No, you misunderstand. You're right that it goes to all contacts indiscriminately. You don't get to pick and choose who. But it's so much better than that. You don't enable it. You don't even have to have any equipment that runs Windows 10. Say you have a guest that you give access to. If they have a Windows 10 machine with this "feature" enabled, the password is shared to all of their contacts. Brilliant!
That wikipedia article is horrible.
You know the nice thing about Wikipedia? When you find poorly written or factually incorrect articles you can actually do something about it instead of just whining about it on an unrelated website.
Read the article? There is no article. There are six tweets (numbered and linked individually), a graph with data sets helpfully labeled "1", "2", "3", "4", and "5" but no other description, and a PDF of the test questions. And some comment about students not understanding the concept of "sparse arrays", but since the term is completely defined in the test materials I can only assume the real concern is that students can't be bothered to read the "unimportant" introductory material before trying to answer the actual test questions.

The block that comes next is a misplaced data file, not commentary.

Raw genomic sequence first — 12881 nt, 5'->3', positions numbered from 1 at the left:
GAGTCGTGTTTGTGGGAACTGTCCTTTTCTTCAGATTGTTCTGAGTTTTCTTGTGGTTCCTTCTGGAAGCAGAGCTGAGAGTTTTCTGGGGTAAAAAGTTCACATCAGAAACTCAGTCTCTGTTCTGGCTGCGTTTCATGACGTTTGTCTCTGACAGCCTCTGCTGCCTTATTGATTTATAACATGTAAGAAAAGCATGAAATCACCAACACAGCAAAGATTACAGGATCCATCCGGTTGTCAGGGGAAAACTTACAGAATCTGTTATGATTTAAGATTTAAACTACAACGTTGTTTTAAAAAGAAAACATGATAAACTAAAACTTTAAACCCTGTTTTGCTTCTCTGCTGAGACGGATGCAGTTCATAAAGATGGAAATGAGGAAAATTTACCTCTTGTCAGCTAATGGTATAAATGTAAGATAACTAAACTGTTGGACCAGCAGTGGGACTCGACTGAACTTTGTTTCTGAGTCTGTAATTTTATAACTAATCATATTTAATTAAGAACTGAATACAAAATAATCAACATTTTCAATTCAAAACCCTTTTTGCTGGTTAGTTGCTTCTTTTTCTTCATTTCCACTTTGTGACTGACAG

They were then instructed to press certain keys when images of things like fruits and clothes would appear, indicating a "go." But for images of calorie-dense foods (chips and cake, for example) they were instructed not to do anything, indicating a "stop" action.
It's great that I no longer want to eat chips and cake, but now I've got one hell of a craving to eat a cardigan sweater!
I've got to hang with Theaetetus here. I'm all for poly marriages, but existing inheritance, tax, insurance, etc. laws don't handle more than two people well. Gay marriage doesn't run up against any existing law except the one that says "no gay marriage". You don't have to change anything else when you say, "You know all those laws about a man and woman being married? Yeah, they apply to two dudes or two chicks, too." To include polys you have to redefine how inheritance is divided, how taxes are paid, who's eligible for insurance, etc. etc.